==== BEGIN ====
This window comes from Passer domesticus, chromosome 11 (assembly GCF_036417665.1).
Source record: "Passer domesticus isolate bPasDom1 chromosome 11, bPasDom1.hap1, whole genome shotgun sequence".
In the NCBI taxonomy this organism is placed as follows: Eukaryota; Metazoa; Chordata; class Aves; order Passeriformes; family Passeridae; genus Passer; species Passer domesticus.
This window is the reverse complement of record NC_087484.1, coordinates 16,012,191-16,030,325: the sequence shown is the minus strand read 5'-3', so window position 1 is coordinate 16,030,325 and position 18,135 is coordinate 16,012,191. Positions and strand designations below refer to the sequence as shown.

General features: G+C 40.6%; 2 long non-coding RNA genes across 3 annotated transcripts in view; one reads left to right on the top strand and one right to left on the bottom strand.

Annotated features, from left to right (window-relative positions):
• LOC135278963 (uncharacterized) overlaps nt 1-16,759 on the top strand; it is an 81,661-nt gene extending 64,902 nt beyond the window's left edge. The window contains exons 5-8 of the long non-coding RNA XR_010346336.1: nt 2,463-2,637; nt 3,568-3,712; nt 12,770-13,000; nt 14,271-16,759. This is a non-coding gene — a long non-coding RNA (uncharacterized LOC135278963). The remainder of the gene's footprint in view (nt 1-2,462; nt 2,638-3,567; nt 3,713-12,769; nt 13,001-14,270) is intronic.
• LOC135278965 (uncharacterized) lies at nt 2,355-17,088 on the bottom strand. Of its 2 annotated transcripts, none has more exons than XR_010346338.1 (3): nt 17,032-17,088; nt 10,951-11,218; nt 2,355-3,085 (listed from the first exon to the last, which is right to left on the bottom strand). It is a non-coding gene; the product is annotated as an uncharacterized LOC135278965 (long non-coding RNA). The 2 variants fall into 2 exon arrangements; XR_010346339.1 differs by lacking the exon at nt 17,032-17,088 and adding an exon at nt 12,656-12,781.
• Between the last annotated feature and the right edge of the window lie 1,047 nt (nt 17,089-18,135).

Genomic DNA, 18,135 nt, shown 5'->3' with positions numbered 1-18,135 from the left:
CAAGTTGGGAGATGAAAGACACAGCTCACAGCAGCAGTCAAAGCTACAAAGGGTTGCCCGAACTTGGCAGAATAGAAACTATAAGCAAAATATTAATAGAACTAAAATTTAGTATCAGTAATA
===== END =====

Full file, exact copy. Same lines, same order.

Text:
This window comes from Passer domesticus, chromosome 11 (assembly GCF_036417665.1).
Source record: "Passer domesticus isolate bPasDom1 chromosome 11, bPasDom1.hap1, whole genome shotgun sequence".
In the NCBI taxonomy this organism is placed as follows: Eukaryota; Metazoa; Chordata; class Aves; order Passeriformes; family Passeridae; genus Passer; species Passer domesticus.
This window is the reverse complement of record NC_087484.1, coordinates 16,012,191-16,030,325: the sequence shown is the minus strand read 5'-3', so window position 1 is coordinate 16,030,325 and position 18,135 is coordinate 16,012,191. Positions and strand designations below refer to the sequence as shown.

General features: G+C 40.6%; 2 long non-coding RNA genes across 3 annotated transcripts in view; one reads left to right on the top strand and one right to left on the bottom strand.

Annotated features, from left to right (window-relative positions):
• LOC135278963 (uncharacterized) overlaps nt 1-16,759 on the top strand; it is an 81,661-nt gene extending 64,902 nt beyond the window's left edge. The window contains exons 5-8 of the long non-coding RNA XR_010346336.1: nt 2,463-2,637; nt 3,568-3,712; nt 12,770-13,000; nt 14,271-16,759. This is a non-coding gene — a long non-coding RNA (uncharacterized LOC135278963). The remainder of the gene's footprint in view (nt 1-2,462; nt 2,638-3,567; nt 3,713-12,769; nt 13,001-14,270) is intronic.
• LOC135278965 (uncharacterized) lies at nt 2,355-17,088 on the bottom strand. Of its 2 annotated transcripts, none has more exons than XR_010346338.1 (3): nt 17,032-17,088; nt 10,951-11,218; nt 2,355-3,085 (listed from the first exon to the last, which is right to left on the bottom strand). It is a non-coding gene; the product is annotated as an uncharacterized LOC135278965 (long non-coding RNA). The 2 variants fall into 2 exon arrangements; XR_010346339.1 differs by lacking the exon at nt 17,032-17,088 and adding an exon at nt 12,656-12,781.
• Between the last annotated feature and the right edge of the window lie 1,047 nt (nt 17,089-18,135).

Genomic DNA, 18,135 nt, shown 5'->3' with positions numbered 1-18,135 from the left:
CAAGTTGGGAGATGAAAGACACAGCTCACAGCAGCAGTCAAAGCTACAAAGGGTTGCCCGAACTTGGCAGAATAGAAACTATAAGCAAAATATTAATAGAACTAAAATTTAGTATCAGTAATA